When I hear comments like P’s, who pitches that “Women are NEVER happy,” characterizing any women who talks about disenchantment with their experience with men as Nazi-feminist ball-busters, I can’t help but point out what might cause a woman to believe that theirs is the kinder, gentler, maybe even more evolved gender:
    -world-wide men commit more crimes than women do, particularly crimes of violence;
    -men are more likely to perpetrate domestic violence, including murder and sexual assault, against their spouse or partner, than women are;
    -men, not women, are the ones with the power and authority to initiate military conflict (i.e., war, occupation, juntas, etc.), and they do;
    -it wasn’t all that long ago that a wife was considered a husband’s property;
    -if I hear someone approaching from behind in a parking garage, and I turn to see it’s a woman stranger, I relax; not so if it’s a man (and men have told me the same is true for them); and
    -men are more likely than women to be crabby, cranky, and blaming in situations where no one is to blame (financial woes, sick kids, malfunctioning ATM machines, traffic jams!) — okay, I admit it, this last one is subjective.

    I fall in the demographic they’re speaking of in this article. I’m 59, was divorced after 20 years of marriage & kids, and have been living alone for 12 years, and for most of that time, I’ve been dating. I work full time at a challenging job, which I fortunately like. I worry about whether and when I’ll be able to afford to retire, but I made up my mind a long time ago that I wasn’t going to become an isolated, bitter woman, complaining about how unfair it all is, boo hoo, poor pitiful me. But sometimes I’m just too damn tired to put in the effort to go meet yet another male stranger and do the work that’s sometimes involved in keeping the conversation going, or trying to fit in a word edgewise, or not commenting on the fact that he’s a good 15 years older and 50 pounds heavier than his picture.

    I don’t have a laundry list of must-haves in a man, and he need not be tall, dark, or even classically handsome. I like kind, funny, interesting men who don’t rage about their jobs or their ex-wives in our very first conversation. I’m fortunate to be in good health, good shape, and attractive. Still, I haven’t found a “match,” and although I think highly of Evans’ work here, I don’t think I’m single because I’m not attracting the right kind of man to myself. I think it’s because there aren’t many men out there I find interesting and attractive, and those that I do haven’t been interested in anything other than casual physical relationships.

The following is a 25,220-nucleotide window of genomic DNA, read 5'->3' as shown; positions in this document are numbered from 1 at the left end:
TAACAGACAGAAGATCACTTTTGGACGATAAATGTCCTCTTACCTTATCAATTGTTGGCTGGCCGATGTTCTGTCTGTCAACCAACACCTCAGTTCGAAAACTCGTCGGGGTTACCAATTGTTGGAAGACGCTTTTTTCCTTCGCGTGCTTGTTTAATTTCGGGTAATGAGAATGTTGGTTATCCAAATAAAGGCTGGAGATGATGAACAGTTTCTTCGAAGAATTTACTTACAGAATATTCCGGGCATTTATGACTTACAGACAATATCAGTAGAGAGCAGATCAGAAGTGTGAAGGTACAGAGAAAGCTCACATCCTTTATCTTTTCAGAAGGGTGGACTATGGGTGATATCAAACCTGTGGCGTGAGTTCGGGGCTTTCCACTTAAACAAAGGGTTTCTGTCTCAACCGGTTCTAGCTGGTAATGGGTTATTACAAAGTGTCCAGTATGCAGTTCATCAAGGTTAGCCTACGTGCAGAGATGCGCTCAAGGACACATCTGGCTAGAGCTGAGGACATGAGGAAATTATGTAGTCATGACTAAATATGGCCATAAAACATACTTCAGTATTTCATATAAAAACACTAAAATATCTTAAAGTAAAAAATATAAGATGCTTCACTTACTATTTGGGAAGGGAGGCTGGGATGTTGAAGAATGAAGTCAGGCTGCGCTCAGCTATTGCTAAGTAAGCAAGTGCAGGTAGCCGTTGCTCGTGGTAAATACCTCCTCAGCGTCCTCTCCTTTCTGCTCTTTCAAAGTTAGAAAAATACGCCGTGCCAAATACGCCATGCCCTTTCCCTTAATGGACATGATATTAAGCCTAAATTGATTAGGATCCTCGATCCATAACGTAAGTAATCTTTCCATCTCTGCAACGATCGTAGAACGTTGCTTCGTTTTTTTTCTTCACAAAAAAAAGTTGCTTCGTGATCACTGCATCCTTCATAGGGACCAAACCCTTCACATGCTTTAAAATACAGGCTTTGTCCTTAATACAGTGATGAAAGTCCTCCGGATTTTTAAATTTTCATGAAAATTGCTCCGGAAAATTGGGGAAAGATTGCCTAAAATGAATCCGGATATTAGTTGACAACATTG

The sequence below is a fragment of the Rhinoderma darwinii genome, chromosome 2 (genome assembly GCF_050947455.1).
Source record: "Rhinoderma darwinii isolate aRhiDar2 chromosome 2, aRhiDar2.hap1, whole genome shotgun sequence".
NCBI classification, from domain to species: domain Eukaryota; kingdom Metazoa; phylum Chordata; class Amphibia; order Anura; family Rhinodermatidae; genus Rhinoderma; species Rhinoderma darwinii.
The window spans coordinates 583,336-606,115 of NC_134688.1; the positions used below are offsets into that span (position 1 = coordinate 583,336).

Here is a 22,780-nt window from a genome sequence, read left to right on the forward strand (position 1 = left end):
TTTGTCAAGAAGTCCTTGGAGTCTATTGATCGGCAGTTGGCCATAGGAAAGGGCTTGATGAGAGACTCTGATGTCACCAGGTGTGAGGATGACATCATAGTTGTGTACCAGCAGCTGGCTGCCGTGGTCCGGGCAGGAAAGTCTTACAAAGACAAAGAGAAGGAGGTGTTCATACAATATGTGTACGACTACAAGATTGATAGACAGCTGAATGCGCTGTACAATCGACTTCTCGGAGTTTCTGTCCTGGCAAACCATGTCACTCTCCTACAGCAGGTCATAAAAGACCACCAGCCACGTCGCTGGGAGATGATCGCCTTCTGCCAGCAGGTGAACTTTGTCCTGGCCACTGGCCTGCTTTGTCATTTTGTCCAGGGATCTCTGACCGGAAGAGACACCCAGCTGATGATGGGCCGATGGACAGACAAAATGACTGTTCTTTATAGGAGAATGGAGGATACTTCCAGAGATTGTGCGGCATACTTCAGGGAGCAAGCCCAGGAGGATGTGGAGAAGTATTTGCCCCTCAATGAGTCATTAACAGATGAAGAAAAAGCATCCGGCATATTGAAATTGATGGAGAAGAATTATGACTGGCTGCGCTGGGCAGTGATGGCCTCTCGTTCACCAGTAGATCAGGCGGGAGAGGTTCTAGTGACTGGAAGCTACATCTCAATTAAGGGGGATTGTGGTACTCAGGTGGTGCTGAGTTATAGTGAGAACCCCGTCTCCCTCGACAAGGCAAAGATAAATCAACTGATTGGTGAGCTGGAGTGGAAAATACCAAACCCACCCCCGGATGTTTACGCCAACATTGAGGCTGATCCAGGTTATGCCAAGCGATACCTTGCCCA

The truth is, I don’t know anymore if I ever chose to live alone, or whether it’s just my reality, so why not make the best of it? That doesn’t mean I don’t get lonely. But I’ve lived with more than one unhappy, unaffectionate, self-involved man who didn’t share themselves and who didn’t have my back, although they enjoyed me having theirs. Living alone is so much better than living with that, hands down.

  18. 78
    Peter

    According to the UK Office for National Statistics, in 1982 women’s marriage rates fell off a cliff after 40 by 2002 the cliff was 50. Older women are more attractive and active than they used to be. The male cliff is about 5 years older, from memory.

  19. 79
    Peter

    @1 “women are essentially punished for being the ones who sacrifice their careers in order to raise children.” Isn’t the career the punishment?

    In the 1970’s the banks forced women into the workforce by giving loans based on the incomes of both members of a couple so all women had to go out to work to afford the same housing as a single earner could once afford. Happened in Europe too. There is US based research (a lady professor at Harvard) demonstrating that after the increase in house prices generated by dual income mortgates, two cars, child care and various strange insurances Americans need for health care, dual income US families are worse off and more vulnerable than single income families in the early 1970’s. The mortgate lenders and automobile finance companies are the gainers. The answer is to work on the stability of marriage (tax breaks and SS benefits awarded to wives – most divorces are initiated by wives in most countries) then there may not be so many single older women looking for a man.

  20. 80
    Laura

    The men I meet (lots of them) through online dating are for the most part very nice guys. Now, I cannot speak to all of their characteristics or how they would end up treating me, because I never get that far. I don’t consider myself overly picky. But I am wondering if after 20 yrs married to one person, if it just isn’t possible that I had one love, my one chance, my only marriage. I could find a companion, a sex partner a date, today. But none of them feel right. Are any women out there experiencing this? That they just don’t want a man because he won’t be the right man? Not through any lack of the man’s intent or character, just their own inability to make it work?